While data registration was complete in Hebron and Aqsa hospitals, the proportion of incomplete registration of birth events was consistently high in Rafidia hospital compared to the PMC, Shifa and Hilal hospitals. This is perhaps due to the lack of motivation observed among the staff in Rafidia hospital since the beginning of the project due to changes in the department’s leadership. On the other hand, it is not surprising that the best quality of data registration and entry was at Hebron hospital as the data has the lowest rates in missing and errors in both registration and entry as the motivation among of the team was observed to be high. Previous studies have reported that incomplete data registration is common in high-income as well as from low-income countries, when it comes to sensitive data related to maternal deaths, and the major complications during childbirth such as hemorrhage, hypertensive disease and sepsis [5, 27, 28].
In spite of our thorough, detailed and documented feedback that was given to our research teams and midwives in the three hospitals in September about the specific variables where missing / errors were found, little improvement was observed. Although there is minimal overall improvement in variable registration and entry noticed between the two periods in the three hospitals, it is worth to mention that the most frequent errors in data registration were in different variables in each hospital between the two periods. Improvement was observed in both data registration and entry between individual variables among all hospitals evident by decrease in the number of errors or missing between the two periods. Despite that, data registration can be described as an excellent kickoff and the data can be considered satisfactory reliable. For example, the percentage of missing data for the variables gestational age and birth weight on the DHIS2 at our three hospitals was only 2.1% (5 cases/237 audited cases) for each variable, compared to 0.6% and 0.02% missing data on the same variables respectively reported from Norway . The literature from the Nordic countries confirmed that their data registration has substantially improved overtime and currently the registered data in the Nordic birth registries are highly accurate for most variables .
From our continuous follow up, we may suggest that the observed improvements in the missing rates of data registration and entry in the three hospitals were mainly due to the extra efforts of research teams who put more efforts to revise and go back to the ministry electronic information system to complete any missing data in the CRFs before entry as possible. Additionally, new midwifery staff has replaced almost half of the midwives between November and December 2015, which may have contributed to the lack of satisfactory improvement. However, the new staff were coached and trained on the CRF registration by our research team and midwives in the three hospitals, which may indicate the sense of ownership to the registration process by research teams in the hospitals.
The initiation of data registration and entry in the Palestinian hospitals faced some challenges. The registration process was viewed by healthcare providers (physicians and midwives) as a process requiring financial incentive, which has negatively influenced the physician’s active participation in the process and could be a challenge to sustain the process in the future. Moreover, some data could not be registered in a timely manner. The CRF could be completed after the occurrence of the birth events which may have contributed to errors or missing in registration as midwives are usually too few and too busy each shift. For the non-registered birth events, our research team usually tried to retrieve their information from the Ministry electronic system where not all information may be accessed and some variables are not even available, such as education. And finally, it was not possible to search the DHIS2 for certain birth event by the identification number, which was difficult and time consuming for the researcher to retrieve entered information about birth events and compare it with other sources to check reliability.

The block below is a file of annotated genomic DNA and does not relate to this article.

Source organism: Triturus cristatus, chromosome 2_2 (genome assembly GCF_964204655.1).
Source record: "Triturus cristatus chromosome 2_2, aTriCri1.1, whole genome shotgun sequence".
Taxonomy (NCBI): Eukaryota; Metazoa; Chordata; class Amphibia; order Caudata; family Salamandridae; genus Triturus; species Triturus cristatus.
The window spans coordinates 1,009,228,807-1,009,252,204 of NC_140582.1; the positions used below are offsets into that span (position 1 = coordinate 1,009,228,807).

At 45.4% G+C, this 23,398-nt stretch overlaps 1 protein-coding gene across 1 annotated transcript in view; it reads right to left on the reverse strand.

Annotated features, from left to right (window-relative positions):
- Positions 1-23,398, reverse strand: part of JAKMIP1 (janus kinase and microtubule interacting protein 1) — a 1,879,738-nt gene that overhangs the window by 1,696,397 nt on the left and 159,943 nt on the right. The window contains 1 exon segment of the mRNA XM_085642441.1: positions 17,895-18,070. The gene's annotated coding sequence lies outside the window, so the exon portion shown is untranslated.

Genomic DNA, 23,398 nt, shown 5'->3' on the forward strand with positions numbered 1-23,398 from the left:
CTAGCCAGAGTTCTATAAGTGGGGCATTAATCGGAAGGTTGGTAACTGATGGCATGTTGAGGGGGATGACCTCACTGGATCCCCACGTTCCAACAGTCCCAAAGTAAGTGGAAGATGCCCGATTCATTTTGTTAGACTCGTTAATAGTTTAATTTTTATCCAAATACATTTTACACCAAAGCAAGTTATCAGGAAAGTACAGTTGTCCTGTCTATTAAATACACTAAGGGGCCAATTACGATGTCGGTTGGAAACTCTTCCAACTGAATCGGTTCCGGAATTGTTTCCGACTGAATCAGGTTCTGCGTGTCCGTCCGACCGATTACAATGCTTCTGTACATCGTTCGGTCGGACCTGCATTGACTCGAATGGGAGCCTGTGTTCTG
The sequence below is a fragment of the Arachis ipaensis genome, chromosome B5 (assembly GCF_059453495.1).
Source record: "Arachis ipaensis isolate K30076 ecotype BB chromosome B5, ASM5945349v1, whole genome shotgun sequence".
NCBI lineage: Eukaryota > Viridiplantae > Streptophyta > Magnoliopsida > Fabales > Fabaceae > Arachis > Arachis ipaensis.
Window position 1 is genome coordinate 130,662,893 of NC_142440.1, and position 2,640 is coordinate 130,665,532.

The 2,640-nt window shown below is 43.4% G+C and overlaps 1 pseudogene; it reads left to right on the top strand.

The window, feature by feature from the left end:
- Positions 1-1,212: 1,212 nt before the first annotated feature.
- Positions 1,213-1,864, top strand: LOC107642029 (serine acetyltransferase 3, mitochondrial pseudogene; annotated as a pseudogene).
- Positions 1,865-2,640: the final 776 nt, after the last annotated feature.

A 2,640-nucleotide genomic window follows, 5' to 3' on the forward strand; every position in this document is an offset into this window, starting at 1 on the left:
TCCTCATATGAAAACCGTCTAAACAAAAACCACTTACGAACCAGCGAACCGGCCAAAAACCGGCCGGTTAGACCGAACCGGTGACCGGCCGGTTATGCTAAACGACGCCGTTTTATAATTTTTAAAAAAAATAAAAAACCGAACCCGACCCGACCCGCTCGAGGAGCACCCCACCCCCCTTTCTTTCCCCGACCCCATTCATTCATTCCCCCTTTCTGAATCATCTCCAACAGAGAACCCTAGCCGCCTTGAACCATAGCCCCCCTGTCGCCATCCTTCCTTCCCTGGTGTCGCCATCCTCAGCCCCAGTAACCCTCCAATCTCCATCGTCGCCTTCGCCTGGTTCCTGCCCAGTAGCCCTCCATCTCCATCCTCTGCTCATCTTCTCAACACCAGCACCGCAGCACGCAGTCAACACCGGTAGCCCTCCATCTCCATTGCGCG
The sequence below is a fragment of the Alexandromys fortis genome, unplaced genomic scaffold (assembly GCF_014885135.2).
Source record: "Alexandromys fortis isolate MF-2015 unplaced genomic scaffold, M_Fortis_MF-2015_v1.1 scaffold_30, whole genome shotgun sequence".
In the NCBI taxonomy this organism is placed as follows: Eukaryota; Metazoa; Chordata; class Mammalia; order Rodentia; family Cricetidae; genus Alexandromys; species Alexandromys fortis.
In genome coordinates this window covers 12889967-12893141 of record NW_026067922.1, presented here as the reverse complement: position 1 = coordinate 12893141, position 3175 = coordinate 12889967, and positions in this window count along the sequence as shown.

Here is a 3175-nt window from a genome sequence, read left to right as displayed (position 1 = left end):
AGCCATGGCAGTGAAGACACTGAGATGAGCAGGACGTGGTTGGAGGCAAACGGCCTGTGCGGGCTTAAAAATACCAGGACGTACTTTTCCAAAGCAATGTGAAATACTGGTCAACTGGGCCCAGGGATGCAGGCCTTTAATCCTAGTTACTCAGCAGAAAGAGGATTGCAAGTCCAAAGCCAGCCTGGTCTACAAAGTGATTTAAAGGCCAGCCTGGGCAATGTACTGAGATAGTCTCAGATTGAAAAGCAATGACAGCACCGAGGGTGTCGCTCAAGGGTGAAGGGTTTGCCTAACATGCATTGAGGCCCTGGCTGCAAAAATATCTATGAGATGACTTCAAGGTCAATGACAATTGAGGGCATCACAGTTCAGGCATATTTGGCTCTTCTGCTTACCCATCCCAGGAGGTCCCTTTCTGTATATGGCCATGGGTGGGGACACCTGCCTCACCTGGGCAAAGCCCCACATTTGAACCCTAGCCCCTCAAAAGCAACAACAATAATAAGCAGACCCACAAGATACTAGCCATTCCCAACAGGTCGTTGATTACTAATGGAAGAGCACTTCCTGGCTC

Over and above, this analysis may also have the limitation that it examines a small number of birth events compared to the total number of birth occurred in the three hospitals. However, we audited 22 variables and thus, we believe that this exercise has succeeded to shed some light on the quality of registered and entered data in the three hospitals in the West Bank and the needs for improvement.
To improve the quality of maternal and newborn healthcare in Palestinian hospitals, complete and reliable data on the details of significant birth events are essential. The medical birth registry serves as a valuable tool for monitoring, quality assurance and research. The basis for this tool was laid in six Palestinian hospitals. The smart integration of this tool into the current Palestinian health care system is an opportunity that shall assist to identify specific areas of substandard care during childbirth, reinforce the implementation of clinical guidelines into daily practice, implement further interventions and strategies for improvement, detect new diseases, and open valuable opportunities for research.